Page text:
... possessed of immense strength, it is rare for the Orang to attempt to defend itself, especially when attacked with fire-arms. On such occasions he endeavours to hide himself, or to escape along the topmost branches of the trees, breaking off and throwing down the boughs as he goes. When wounded he betakes himself to the highest attainable point of the tree, and emits a singular cry, consisting at first of high notes, which ...
— Lectures and Essays • T.H. Huxley

... secret movements of Charles during the years between 1749 and the death, in 1766, of his father, the Old Chevalier. Charles then emerged from a retirement of seventeen years; the European game of Hide and Seek was over, and it is not proposed to study the Prince in the days of his manifest decline, and among the disgraces of his miserable marriage. His 'incognito' is our topic; the period of 'deep and isolated enterprise' ...
— Pickle the Spy • Andrew Lang

... interest that is already active. The teacher's motive in teaching the lesson and the pupil's motive in attending to it are usually quite different. The teacher's problem should, of course, be identical with the real problem of the lesson. Thus in a literature lesson on "Hide and Seek" (Ontario Third Reader), the teacher's motive would be to lead the pupil to appreciate the music of the lines, the beauty of the images, and the pathos of the ideas; and in general, to increase the pupil's capacities ...
— Ontario Normal School Manuals: Science of Education • Ontario Ministry of Education

... and perform the most remarkable stunts. Now it was Joel Jackman, out in center, who made a marvelous running catch, jumping in the air, and pulling down a ball that seemed good for at least a three-bagger, also holding the horse-hide sphere even while he rolled over twice on ...
— Jack Winters' Baseball Team - Or, The Rivals of the Diamond • Mark Overton

... foul work may be, but foul it is I know from the secrecy which you have demanded, an' I dare say there will be some who would pay well to learn the whereabouts of the old woman and the child, thy sister and her son you tell me they be, who you are so anxious to hide away in old Til's garret. So it be well for you, my Lord, to pay old Til well and add a few guilders for the peace of her tongue if you would that your prisoner find peace in ...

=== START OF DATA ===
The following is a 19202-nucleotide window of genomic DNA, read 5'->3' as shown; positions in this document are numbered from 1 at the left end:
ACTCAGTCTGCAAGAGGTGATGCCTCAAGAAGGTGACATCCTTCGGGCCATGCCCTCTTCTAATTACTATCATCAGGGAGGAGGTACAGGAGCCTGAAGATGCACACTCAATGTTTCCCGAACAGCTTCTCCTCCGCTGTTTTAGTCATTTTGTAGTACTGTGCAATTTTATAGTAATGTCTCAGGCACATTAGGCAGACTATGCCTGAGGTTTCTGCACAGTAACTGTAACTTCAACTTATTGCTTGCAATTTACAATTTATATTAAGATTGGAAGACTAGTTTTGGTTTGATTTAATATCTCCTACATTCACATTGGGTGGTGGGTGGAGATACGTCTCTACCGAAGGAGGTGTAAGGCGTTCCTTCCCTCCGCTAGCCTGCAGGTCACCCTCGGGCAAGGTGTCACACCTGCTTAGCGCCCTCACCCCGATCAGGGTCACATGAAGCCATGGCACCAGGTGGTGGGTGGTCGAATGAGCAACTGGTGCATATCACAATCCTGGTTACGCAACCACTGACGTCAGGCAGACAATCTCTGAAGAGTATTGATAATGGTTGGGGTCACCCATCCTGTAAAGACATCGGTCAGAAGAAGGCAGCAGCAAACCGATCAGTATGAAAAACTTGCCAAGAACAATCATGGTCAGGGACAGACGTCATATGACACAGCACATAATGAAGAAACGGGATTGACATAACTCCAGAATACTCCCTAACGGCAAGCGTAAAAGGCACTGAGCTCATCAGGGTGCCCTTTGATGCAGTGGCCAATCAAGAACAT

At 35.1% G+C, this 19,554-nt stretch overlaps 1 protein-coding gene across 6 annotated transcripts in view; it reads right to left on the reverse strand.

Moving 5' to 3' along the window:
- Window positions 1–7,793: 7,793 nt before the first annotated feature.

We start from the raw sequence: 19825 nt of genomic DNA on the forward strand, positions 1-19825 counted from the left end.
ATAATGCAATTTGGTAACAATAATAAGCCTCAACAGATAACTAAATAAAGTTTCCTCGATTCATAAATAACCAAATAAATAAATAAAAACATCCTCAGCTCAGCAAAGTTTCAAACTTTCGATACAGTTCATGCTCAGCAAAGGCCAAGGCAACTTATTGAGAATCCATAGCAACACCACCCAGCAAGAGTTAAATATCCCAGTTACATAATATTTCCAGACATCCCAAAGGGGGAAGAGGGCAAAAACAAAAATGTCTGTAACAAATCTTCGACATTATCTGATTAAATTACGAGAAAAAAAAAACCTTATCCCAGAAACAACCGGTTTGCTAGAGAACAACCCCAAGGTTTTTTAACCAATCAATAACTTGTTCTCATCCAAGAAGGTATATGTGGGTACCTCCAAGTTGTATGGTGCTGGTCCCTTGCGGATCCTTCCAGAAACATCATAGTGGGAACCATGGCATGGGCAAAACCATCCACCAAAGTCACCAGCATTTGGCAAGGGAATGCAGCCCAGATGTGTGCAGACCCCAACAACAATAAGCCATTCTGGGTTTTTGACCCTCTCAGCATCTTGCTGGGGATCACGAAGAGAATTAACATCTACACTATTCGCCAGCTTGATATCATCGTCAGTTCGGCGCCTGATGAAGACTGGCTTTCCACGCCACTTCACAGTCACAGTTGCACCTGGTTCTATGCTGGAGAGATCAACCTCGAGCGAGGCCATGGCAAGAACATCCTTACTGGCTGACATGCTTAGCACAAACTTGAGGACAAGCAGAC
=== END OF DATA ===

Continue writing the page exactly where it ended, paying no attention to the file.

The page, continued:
— The Outlaw of Torn • Edgar Rice Burroughs

... felt himself alone. The sensation was an awful one. He had lost so many, and had not one left! That gash in Sambo's black throat had slain "a whole cityful." His loneliness grew upon him, until again he darted aside from the road into the bush, this time to hide from the Spectre of the Desert—the No Man. Deprived of human countenances, the face of creation was a mask without eyes, and liberty a mere negation. Not that Gibbie had ever thought about liberty; he had only enjoyed: ...
— Sir Gibbie • George MacDonald

... was worth absolutely nothing if he fell into the hands of the enemy. His only chance lay in falling in with some sane, loyal citizen who could be prevailed upon to hide him until the worst was over. There seemed no possibility of getting inside the Castle grounds. He had done his duty and—he laughed bitterly as he thought of it—he had been ridden down by the men he came ...
— Truxton King - A Story of Graustark • George Barr McCutcheon

... and rudimentary Christianity, is so transcendent and lofty, it is hard to keep it clear before our eyes, especially when all the shabby little necessities of daily life come in to clutter up the foreground, and hide the great distance. Men may live up at Darjeeling there on the heights for weeks, and never see the Himalayas towering opposite. The lower hills are clear; the peaks are wreathed in cloud. So the little aims, ...
— Expositions Of Holy Scripture - Volume I: St. Luke, Chaps. I to XII • Alexander Maclaren

... topics: 1. The many good and beautiful things God had given Adam and Eve, 2. There was one thing only which they might not have. 3. Their disobedience in desiring and taking this one thing, 4. Their feeling of guilt and unhappiness which made them hide from God. Under these four general heads will come all the stories, illustrations, and applications necessary to make the ...
— How to Teach Religion - Principles and Methods • George Herbert Betts

... So I just sat, thinking morosely about non-forged cash-return forms, and coincidences, and likely spots to hide a body in ...
— The Risk Profession • Donald Edwin Westlake

... one of the Clark boys, "do you want a little excitement to-morrow? Well then, you take this old horn and go play hide 'n' seek with Jasp. Keep him chasin', and while the rest of the boys are gatherin' cattle Rufe and me will move ...
— Hidden Water • Dane Coolidge

... those who were not old or strong enough to bear arms. The long ox-waggons which in former times were so common in the streets were not so frequently to be seen, but whenever one of them rolled toward the market square, it was a Boer woman who cracked the raw-hide whip over the heads of the oxen. Pretoria was the same quaint city as of old, but it lacked the men who were its most distinguishing feature. The black-garbed Volksraad members, the officials, and the old retired farmers, who were wont to discuss politics on the stoeps of ...
— With the Boer Forces • Howard C. Hillegas

... after the retreat of the Moros, he lived but little longer; for he gave up his soul to God amid the plaudits of victory. Almost at the same time, in the island of Camiguin, the religious were compelled to hide in the mountains, where they were besieged by many fears. In Paragua, they killed father Fray Juan de la Purificacion (a native of Atea in the kingdom of Aragon) with an insidious poison. The invasions of the said Mahometans ...